We talked about how so much of our inspiration comes from the darkness, how writers shine a light on the dark things that people don’t necessarily want to talk or even think about, but it can be really helpful for them to know others share that darkness, to see a way out of it perhaps, or to think of it in a way that is new to them. My best writing in the Katt series comes from my own personal darkness. The whole premise is pivotal events in her life where she either was reckless and could have died or deliberately tried to take her own life. A cat has nine lives, but our Katt is already living her lucky 13th and she’s still only in her 30’s. It’s dark stuff. It’s personal to me. It was extremely difficult to write. There was much crying. But it was also therapeutic to work it through and fictionalize it.
But since I started the Katt project a lot has happened. Incredibly bad things that traumatized me beyond anything I had ever felt before. I spent a whole year doing nothing but crying into my pillow. I was not okay and I couldn’t hide it. I suffered PTSD. I kind of checked out of life because I just couldn’t function in it. I will never be the person I was before this happened, but I am much better now. I can talk about it without feeling that flop in my stomach, or getting the ringing in my ears. I went to a healer and she helped me release so much of the pain. I am a person again, if not the same one as I was before.
The old me didn’t fear the darkness inside me. I would go there every day and relive some terrible things, while I wrote down all the details and shaped the words so others might feel the experience as I had. If you asked me back then I would have said some of these things were the worse things to have ever happened to me. Now, they don’t even come close. There was so much worse coming. And after it came I couldn’t face that darkness, it was too overwhelming. It was impossible.
So in the past year, since I’ve had my healing, there have been moments when I wanted to start writing again, when I would find some little inspiration and whip up a blog post or jot down a few paragraphs of fictional material, but I couldn’t go back to the Katt series. I couldn’t write a new short story. I was too afraid to face the darkness. And I think that’s my process. I deal with the darkness and then when it’s not scary any more I can find the light, the humour, the meaning of it all. But first, the darkness. And for the first time since it all went to crap, I feel like I’m strong enough to go there. And for the first time ever I understand why I need to go there. So that’s why I jotted down Fear of the Darkness, so I might remember that this is a huge part of why I haven’t been writing.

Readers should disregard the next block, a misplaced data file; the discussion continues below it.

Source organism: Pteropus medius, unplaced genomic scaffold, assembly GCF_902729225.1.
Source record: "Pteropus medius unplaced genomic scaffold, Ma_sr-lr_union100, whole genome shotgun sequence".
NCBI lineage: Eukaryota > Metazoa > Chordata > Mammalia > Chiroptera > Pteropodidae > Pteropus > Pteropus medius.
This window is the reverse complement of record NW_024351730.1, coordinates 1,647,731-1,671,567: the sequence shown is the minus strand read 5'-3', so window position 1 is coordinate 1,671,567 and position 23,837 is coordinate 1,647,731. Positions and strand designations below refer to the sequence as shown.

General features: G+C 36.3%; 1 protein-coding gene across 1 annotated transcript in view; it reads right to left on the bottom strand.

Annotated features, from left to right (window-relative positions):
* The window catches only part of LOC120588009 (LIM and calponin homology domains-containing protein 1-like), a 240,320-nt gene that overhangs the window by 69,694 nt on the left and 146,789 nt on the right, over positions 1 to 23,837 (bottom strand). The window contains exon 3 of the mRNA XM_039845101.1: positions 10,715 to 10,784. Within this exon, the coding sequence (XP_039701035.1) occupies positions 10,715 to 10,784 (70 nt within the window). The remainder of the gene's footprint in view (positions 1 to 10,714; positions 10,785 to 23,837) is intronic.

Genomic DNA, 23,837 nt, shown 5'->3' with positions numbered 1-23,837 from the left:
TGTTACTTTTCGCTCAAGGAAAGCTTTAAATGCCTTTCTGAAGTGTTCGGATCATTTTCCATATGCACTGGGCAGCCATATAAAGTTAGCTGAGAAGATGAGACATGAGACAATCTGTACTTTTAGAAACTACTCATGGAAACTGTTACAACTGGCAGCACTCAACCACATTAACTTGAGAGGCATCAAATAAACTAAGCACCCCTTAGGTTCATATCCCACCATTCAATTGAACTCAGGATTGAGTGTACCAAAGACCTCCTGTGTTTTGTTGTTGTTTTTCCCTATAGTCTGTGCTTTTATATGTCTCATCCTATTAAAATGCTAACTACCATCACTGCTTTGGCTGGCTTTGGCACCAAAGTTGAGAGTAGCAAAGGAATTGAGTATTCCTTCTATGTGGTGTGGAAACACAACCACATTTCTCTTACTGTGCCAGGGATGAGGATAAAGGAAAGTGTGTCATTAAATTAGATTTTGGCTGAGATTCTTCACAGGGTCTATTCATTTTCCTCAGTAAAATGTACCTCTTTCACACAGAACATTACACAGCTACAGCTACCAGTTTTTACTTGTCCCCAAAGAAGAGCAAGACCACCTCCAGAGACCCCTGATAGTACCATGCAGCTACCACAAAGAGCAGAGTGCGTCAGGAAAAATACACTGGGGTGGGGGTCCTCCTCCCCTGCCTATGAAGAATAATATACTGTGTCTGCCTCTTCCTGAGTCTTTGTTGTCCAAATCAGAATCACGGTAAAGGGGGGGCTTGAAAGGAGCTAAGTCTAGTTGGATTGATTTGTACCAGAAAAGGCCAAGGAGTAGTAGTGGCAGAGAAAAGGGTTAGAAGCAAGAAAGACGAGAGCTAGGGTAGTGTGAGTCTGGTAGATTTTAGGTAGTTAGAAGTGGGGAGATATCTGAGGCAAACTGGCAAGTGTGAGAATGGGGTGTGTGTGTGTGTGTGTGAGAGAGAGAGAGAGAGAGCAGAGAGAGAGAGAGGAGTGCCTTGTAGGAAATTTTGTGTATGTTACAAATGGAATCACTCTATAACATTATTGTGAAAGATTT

One of the very first things I learned as a writer/ editor was that I needed to be able to kill my babies, those words I had taken so much loving care to craft in such a specific way. If they didn’t help the story, if they did indeed hurt the story, then I needed to be strong enough to delete them, no matter how much I loved them. I learned to be ruthless with my babies. My favourite thing to do is to edit something to size and demonstrate how ruthless I can be, with your babies of course, but I do feel like I’ve got an uncanny ability to take a step back from my own babies and treat them just as ruthlessly as I would yours.
When we started discussing the idea of creative neglect it was honestly not something I had ever given any thought. The idea being that you wouldn’t neglect your children because that would be child abuse and you shouldn’t neglect your creativity because that is your most beloved best child of all. You should do everything in your power to nourish and protect that child, your creativity. I think I’ve been ruthlessly slaying the word babies for so long that I didn’t even notice the creativity kid, starving it to death, leaving it out in the cold unprotected in the elements. When this part of the discussion came up I made a promise right then to myself that I would be a better parent, that I would do better now that I knew better.
So I have some ideas and I’ve redesigned the blog with a new theme and then I’ve written this very long post. I think it’s time to get back to the business of writing. To tell my stories and get them out into the world.